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    Final NIAB Take-All Assessments Confirm Serious 2009/10 Second Cereal Risk 2009-08-09

Final NIAB root assessments at all five HGCA second wheat Recommended List trial sites across the country confirm that national take-all infections are particularly high for the third successive year, putting 2009 second cereal plantings at particular risk.

At a GS75 average of 54 on the 1-100 scale, the 2009 take-all level falls almost exactly mid-way between the five year high of 61 recorded last year and the 46 of 2007, with 50% of sites having indexes of over 50 against 63% and 40% respectively (Table).

Table: Take-all Levels at Second Wheat Variety Trial Sites 2005-2009







Average Take-all Index (GS65-75)






Take-all Indexes of over 50
(% of sites)






With one site seeing an acute GS75 take-all index of well over 90 and all sites having moderate levels of more than 30, large amounts of inoculum will clearly be carried over this autumn across the country.

“Regular summer rainfall has prevented the loss of roots to take-all having as devastating effect as it would otherwise have done in many parts of the country,” notes study
co-ordinator, Rob Plaice of Monsanto. “Where conditions have been particularly dry, however, the intensity of infection pressure means that even crops receiving the best preventative take-all management are unlikely to escape some losses, albeit far lower than those in which early infections, in particular, have been less effectively controlled.

“This year’s take-all build-up is an inevitable consequence of the high levels of disease carried over from last year’s record infections combined with the very wet and difficult autumn,” he explains. “Interestingly, the three worst affected RL sites were all sown after mid-October, so delayed drilling without take-all seed treatment was clearly insufficient to cope with both the high inoculum levels and challenging seedbed conditions.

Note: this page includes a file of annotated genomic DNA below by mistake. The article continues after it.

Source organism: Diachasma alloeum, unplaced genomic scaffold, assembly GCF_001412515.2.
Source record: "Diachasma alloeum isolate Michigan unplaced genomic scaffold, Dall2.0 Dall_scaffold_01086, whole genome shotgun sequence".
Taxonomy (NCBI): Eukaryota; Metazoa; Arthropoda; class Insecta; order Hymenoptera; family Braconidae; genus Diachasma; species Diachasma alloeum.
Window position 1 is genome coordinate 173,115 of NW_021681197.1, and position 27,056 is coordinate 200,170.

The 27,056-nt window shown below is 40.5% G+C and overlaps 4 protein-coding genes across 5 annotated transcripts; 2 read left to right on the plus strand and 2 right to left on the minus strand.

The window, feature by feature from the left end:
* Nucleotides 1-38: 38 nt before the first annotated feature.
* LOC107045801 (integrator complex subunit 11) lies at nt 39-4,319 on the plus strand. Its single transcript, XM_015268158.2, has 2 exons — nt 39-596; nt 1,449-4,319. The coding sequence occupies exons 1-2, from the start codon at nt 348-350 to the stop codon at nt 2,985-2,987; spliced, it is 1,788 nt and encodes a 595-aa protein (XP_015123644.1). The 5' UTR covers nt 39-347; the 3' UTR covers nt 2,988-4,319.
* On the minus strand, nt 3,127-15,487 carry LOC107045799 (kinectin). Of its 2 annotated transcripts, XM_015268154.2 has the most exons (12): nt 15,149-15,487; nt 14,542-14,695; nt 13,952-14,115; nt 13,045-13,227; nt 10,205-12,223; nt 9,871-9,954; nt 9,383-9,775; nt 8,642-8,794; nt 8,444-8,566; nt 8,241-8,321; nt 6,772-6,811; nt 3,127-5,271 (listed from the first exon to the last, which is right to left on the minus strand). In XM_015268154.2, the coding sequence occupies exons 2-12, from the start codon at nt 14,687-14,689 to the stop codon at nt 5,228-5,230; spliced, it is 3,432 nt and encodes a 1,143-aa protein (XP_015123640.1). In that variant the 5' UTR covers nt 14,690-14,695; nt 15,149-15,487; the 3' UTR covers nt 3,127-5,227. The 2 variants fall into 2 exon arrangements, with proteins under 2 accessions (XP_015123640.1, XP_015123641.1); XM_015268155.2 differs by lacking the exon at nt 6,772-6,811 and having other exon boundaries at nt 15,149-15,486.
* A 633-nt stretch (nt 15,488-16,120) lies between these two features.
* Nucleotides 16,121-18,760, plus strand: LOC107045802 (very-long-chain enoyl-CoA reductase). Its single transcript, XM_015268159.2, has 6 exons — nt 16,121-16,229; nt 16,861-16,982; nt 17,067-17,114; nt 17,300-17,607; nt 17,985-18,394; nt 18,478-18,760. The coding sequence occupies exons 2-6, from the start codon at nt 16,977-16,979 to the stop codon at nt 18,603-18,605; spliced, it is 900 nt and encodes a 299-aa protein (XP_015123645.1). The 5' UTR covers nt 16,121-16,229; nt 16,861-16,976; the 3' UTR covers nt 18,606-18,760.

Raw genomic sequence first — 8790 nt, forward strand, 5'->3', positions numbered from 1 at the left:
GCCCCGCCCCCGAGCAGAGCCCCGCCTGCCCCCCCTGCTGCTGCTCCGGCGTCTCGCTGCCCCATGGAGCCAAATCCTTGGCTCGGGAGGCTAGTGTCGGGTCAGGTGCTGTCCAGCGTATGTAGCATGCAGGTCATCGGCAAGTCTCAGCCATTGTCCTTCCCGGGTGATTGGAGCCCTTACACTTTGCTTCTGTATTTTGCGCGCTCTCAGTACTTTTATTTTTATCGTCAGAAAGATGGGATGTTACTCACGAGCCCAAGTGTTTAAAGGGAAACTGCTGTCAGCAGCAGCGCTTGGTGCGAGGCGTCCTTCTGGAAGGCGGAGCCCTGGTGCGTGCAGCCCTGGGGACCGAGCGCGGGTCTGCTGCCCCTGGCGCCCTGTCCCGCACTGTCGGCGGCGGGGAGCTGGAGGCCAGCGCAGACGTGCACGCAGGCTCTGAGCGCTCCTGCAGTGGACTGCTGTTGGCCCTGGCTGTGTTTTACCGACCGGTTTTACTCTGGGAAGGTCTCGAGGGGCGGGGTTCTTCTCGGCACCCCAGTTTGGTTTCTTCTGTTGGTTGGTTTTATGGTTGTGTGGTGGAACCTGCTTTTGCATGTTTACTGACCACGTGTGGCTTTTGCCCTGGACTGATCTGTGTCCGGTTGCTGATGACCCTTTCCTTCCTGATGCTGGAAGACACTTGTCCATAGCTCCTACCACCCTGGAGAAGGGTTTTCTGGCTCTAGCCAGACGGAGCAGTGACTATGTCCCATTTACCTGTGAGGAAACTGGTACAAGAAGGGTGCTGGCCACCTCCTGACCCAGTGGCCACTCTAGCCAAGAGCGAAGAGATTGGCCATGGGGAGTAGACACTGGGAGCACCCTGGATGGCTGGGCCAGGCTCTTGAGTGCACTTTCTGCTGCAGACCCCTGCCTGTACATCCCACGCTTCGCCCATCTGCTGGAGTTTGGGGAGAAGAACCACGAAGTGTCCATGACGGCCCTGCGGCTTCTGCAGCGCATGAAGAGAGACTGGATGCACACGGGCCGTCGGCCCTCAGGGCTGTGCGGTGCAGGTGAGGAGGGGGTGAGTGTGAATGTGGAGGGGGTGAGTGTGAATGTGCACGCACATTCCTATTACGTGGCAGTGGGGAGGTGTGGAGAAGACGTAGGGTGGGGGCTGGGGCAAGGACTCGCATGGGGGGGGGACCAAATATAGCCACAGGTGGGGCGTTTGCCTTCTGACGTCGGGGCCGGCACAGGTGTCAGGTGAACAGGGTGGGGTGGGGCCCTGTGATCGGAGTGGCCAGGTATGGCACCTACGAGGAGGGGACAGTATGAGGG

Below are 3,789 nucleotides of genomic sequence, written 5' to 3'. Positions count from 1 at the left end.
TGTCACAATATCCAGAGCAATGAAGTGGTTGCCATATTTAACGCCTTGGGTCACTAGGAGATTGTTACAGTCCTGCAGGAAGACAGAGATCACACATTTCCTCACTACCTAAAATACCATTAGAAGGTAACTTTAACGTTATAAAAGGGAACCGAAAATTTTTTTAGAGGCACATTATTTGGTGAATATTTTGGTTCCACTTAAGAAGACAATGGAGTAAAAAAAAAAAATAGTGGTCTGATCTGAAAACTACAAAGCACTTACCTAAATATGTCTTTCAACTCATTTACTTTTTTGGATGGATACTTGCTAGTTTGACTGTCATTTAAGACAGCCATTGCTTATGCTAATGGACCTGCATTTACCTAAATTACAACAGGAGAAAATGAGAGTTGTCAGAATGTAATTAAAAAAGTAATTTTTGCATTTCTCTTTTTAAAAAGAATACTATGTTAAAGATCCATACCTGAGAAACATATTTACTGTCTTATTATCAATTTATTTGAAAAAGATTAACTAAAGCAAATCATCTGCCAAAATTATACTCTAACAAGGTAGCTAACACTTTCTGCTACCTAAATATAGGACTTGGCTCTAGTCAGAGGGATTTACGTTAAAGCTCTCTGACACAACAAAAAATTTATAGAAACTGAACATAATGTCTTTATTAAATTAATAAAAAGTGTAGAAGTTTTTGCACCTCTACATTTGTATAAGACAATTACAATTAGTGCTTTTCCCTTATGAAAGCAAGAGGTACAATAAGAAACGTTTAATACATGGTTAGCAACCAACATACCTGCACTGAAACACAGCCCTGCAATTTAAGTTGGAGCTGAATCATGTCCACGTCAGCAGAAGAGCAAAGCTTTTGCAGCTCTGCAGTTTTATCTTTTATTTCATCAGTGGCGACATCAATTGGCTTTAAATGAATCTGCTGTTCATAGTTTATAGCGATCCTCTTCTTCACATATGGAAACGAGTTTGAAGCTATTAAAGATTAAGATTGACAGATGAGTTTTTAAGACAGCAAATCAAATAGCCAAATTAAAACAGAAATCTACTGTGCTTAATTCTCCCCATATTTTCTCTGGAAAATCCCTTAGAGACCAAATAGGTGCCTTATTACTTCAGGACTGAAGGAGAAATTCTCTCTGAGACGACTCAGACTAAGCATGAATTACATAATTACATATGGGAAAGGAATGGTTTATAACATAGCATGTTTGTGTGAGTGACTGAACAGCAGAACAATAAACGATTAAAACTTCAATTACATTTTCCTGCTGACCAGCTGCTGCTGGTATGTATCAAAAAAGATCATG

“The lessons for the coming autumn are clear,” Rob Plaice insists. “Regardless of sowing conditions, second wheats will be facing another season of high early take-all risk. So growers simply must prioritise managing this above everything else.

“Choose a variety proven to perform particularly well as a second wheat, treat it with a specialist take-all seed treatment, avoid sowing until at least the first week of October and do everything possible to achieve a fine but firm and well-drained seedbed,” he advises. “And remember that wheat after spring barley is at almost as much risk as wheat after wheat.

“Unlike other diseases, like the yellow rust causing concern to many this season, it’s vital to appreciate there’s virtually nothing you can do about take-all once you’ve got past crop establishment. If you fail to keep early infections sufficiently well at bay this autumn the the extent of your second wheat losses is entirely in the lap of the weather gods.”

If the coming season proves as problematic for take-all as the past three have been, Rob Plaice warns that most second wheat growers are likely to lose some yield to this damaging disease whatever they do. He stresses, though, that the difference between losing less than 0.5 t/ha and well over 2t/ha all lies in the effectiveness of autumn management.

link Spring Hopes for Stronger Winter Malting Barley Demand
link BCPC Congress and Exhibition 2009
link Plan for Flexibility to Cope with Another Catchy Harvest

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